We are in a changing environment for investing. Three years into a protracted deleveraging cycle, investors should expect the landscape to shift significantly, together with rising levels of volatility.
Correlations are changing. No longer are all asset classes moving in unison, as highlighted by the recent relationship between equities and bonds breaking down. Importantly, there has been a healthy dispersion of returns across regions, sectors and by market cap. This means that portfolio construction is critical — selecting exposure to sectors and styles, rather than necessarily picking equities over bonds, will drive returns.
Signs of declining and contained inflation, very low developed and lower emerging-market interest rates are encouraging. Central banks in the developed world are likely to maintain their supportive policies for the foreseeable future. Combined with China’s recent easing of banks’ reserve ratio requirements, the picture leads to a stimulative monetary backdrop, with inflation less of a concern in the short term. Patience is required but the macro environment points to significant upside in equity markets.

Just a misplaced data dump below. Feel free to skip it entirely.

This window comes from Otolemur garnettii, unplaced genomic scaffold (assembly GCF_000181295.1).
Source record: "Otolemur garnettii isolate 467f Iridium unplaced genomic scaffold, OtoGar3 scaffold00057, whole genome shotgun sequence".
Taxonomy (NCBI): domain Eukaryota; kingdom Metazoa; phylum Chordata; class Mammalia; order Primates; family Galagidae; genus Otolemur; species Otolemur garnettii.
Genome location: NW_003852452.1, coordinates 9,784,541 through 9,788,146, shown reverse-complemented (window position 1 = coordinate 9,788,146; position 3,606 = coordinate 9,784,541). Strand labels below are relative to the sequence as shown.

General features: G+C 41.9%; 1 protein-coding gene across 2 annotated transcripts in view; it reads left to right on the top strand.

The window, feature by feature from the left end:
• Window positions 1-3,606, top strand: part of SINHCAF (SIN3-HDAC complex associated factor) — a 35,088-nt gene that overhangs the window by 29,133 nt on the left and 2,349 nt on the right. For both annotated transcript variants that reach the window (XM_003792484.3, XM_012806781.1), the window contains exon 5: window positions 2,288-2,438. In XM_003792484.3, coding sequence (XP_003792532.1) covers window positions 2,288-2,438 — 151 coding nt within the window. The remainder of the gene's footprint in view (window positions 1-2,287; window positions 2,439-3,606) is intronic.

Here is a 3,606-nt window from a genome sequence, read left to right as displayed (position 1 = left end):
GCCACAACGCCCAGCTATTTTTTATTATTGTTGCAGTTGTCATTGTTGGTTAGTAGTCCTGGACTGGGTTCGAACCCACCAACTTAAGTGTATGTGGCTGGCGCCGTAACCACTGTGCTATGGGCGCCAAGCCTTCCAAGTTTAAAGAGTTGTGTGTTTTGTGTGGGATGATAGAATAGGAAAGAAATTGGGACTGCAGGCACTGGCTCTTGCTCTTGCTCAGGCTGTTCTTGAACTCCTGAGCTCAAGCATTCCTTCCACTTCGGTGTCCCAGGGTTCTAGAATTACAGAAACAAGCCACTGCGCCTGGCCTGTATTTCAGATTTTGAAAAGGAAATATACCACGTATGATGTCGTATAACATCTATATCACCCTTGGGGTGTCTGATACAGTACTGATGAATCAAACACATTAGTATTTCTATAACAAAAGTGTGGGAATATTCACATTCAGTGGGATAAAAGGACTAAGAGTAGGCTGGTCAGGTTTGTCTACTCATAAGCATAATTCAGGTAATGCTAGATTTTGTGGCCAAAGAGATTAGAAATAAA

The route to recovery is by no means straight-forward. We are likely to see global economic growth stutter, not assisted by the “double dip” in the UK, the precarious situation in Europe and geopolitical risk, with Iran the wild card. The trajectory of growth is broadly on par with what historically would be considered a normal recovery. In time, the fear will disappear from investor minds. There is good news at the corporate level. Recent company earnings, especially in the US have provided a good underpinning for markets. In the UK, valuations are reasonable and the market has quality companies with good cashflow and the ability to pay dividends. We also expect to see firm commodity prices as most, apart from gold and oil, faired poorly in 2011.
We are positive about most risk markets and in particular equity markets. Setbacks should be used as buying opportunities, but the style of exposure will be key to returns.
Paul Mann recently joined Eden Financial as an investment director after heading the UK Private Bank at Bank Hapoalim